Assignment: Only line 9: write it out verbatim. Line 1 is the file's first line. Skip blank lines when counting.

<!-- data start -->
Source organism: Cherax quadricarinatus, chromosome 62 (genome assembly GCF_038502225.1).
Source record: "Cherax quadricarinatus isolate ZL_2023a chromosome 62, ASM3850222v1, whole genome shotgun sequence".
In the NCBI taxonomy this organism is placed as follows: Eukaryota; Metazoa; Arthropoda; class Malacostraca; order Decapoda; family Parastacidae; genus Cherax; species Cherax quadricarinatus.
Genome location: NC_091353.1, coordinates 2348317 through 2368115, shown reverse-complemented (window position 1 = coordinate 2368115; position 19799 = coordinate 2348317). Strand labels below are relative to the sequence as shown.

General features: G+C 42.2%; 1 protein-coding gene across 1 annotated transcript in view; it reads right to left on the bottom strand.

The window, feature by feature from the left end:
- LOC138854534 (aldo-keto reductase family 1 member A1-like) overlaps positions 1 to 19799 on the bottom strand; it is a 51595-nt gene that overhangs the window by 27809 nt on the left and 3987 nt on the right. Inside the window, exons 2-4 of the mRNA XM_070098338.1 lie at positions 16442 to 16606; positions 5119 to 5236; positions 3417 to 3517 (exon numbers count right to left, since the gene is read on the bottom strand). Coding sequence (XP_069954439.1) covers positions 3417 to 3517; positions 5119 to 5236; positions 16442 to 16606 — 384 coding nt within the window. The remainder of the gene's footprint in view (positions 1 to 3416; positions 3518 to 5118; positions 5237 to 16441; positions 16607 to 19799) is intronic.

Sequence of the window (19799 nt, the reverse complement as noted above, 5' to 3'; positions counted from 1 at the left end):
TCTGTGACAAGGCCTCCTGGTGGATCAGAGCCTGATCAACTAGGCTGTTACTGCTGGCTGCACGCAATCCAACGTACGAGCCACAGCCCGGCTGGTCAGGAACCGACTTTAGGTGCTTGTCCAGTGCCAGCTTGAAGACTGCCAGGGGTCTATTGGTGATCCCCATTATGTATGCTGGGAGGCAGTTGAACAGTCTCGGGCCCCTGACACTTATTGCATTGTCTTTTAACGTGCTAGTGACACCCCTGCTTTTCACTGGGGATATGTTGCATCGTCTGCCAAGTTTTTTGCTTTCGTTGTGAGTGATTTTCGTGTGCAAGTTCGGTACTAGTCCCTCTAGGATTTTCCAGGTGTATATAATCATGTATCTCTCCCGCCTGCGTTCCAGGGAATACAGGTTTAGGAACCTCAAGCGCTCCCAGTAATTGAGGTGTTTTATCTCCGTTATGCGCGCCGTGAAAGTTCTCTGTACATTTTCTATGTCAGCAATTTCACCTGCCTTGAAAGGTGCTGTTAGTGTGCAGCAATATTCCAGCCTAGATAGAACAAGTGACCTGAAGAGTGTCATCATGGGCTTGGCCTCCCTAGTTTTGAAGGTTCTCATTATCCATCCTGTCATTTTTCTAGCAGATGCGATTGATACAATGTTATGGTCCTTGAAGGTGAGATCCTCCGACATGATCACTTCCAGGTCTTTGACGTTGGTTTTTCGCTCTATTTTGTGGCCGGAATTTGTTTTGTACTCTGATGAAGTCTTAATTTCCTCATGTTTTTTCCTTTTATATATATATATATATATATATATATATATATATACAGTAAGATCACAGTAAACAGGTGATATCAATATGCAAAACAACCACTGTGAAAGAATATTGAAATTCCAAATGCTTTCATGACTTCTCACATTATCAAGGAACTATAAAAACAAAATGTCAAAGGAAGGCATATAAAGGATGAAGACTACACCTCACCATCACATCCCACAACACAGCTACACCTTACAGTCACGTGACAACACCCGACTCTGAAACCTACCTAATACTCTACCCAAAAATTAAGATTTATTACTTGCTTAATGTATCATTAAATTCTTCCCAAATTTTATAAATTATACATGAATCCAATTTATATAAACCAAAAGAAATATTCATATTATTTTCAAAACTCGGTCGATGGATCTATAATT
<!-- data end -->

TCTGTGACAAGGCCTCCTGGTGGATCAGAGCCTGATCAACTAGGCTGTTACTGCTGGCTGCACGCAATCCAACGTACGAGCCACAGCCCGGCTGGTCAGGAACCGACTTTAGGTGCTTGTCCAGTGCCAGCTTGAAGACTGCCAGGGGTCTATTGGTGATCCCCATTATGTATGCTGGGAGGCAGTTGAACAGTCTCGGGCCCCTGACACTTATTGCATTGTCTTTTAACGTGCTAGTGACACCCCTGCTTTTCACTGGGGATATGTTGCATCGTCTGCCAAGTTTTTTGCTTTCGTTGTGAGTGATTTTCGTGTGCAAGTTCGGTACTAGTCCCTCTAGGATTTTCCAGGTGTATATAATCATGTATCTCTCCCGCCTGCGTTCCAGGGAATACAGGTTTAGGAACCTCAAGCGCTCCCAGTAATTGAGGTGTTTTATCTCCGTTATGCGCGCCGTGAAAGTTCTCTGTACATTTTCTATGTCAGCAATTTCACCTGCCTTGAAAGGTGCTGTTAGTGTGCAGCAATATTCCAGCCTAGATAGAACAAGTGACCTGAAGAGTGTCATCATGGGCTTGGCCTCCCTAGTTTTGAAGGTTCTCATTATCCATCCTGTCATTTTTCTAGCAGATGCGATTGATACAATGTTATGGTCCTTGAAGGTGAGATCCTCCGACATGATCACTTCCAGGTCTTTGACGTTGGTTTTTCGCTCTATTTTGTGGCCGGAATTTGTTTTGTACTCTGATGAAGTCTTAATTTCCTCATGTTTTTTCCTTTTATATATATATATATATATATATATATATATATATACAGTAAGATCACAGTAAACAGGTGATATCAATATGCAAAACAACCACTGTGAAAGAATATTGAAATTCCAAATGCTTTCATGACTTCTCACATTATCAAGGAACTATAAAAACAAAATGTCAAAGGAAGGCATATAAAGGATGAAGACTACACCTCACCATCACATCCCACAACACAGCTACACCTTACAGTCACGTGACAACACCCGACTCTGAAACCTACCTAATACTCTACCCAAAAATTAAGATTTATTACTTGCTTAATGTATCATTAAATTCTTCCCAAATTTTATAAATTATACATGAATCCAATTTATATAAACCAAAAGAAATATTCATATTATTTTCAAAACTCGGTCGATGGATCTATAATT